The Department of Homeland Security is opening makeshift immigration tent courts along the U.S.-Mexico border to the public after criticism over a lack of transparency, the Wall Street Journal reports. The department established two temporary courts this summer, in Brownsville and Laredo, Tx., to cope with growing numbers of immigrants required to live in Mexico for the duration of their court cases. The courts—temporary building structures beneath wedding-style tents—make it possible for immigrants to attend hearings without being permitted to enter the U.S. beyond the border.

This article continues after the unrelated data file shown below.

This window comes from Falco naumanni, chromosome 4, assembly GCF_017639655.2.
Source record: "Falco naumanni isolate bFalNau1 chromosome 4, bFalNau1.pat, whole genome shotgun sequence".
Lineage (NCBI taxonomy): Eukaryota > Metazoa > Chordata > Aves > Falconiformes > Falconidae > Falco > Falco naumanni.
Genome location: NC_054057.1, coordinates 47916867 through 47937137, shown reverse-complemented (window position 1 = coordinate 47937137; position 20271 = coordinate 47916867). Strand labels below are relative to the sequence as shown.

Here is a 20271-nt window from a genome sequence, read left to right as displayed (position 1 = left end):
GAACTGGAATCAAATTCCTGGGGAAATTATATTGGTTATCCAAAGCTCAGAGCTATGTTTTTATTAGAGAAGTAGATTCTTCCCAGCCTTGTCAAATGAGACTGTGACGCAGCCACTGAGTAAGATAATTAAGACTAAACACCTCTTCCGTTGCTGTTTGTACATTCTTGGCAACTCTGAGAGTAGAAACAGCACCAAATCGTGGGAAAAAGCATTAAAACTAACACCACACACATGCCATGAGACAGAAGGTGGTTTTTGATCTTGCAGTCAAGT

Unlike regular immigration courts, journalists, advocates and other members of the public weren’t permitted to enter, though lawyers representing migrants were allowed access on the dates of their hearings. The new acting DHS secretary, Chad Wolf, asked staff after assuming his job in November whether it was feasible to open the courts to the public. U.S. Customs and Border Protection issued guidance last week instructing officers in Texas to allow journalists and other members of the public inside to observe proceedings. Visitors still may be required to register, but they won’t need advance permission to enter a tent court. Immigration judges across Texas connect with the tent courts to hear cases via videoconference. The unique setup has raised concerns among immigrant advocates and some judges who say it is impossible to know how migrants are treated inside the tent-court facilities. As of late November, half of the migrants required to remain in Mexico abandoned their cases, says the Transactional Records Access Clearing House at Syracuse University. CBP officials are weighing a third tent court in Yuma, Az.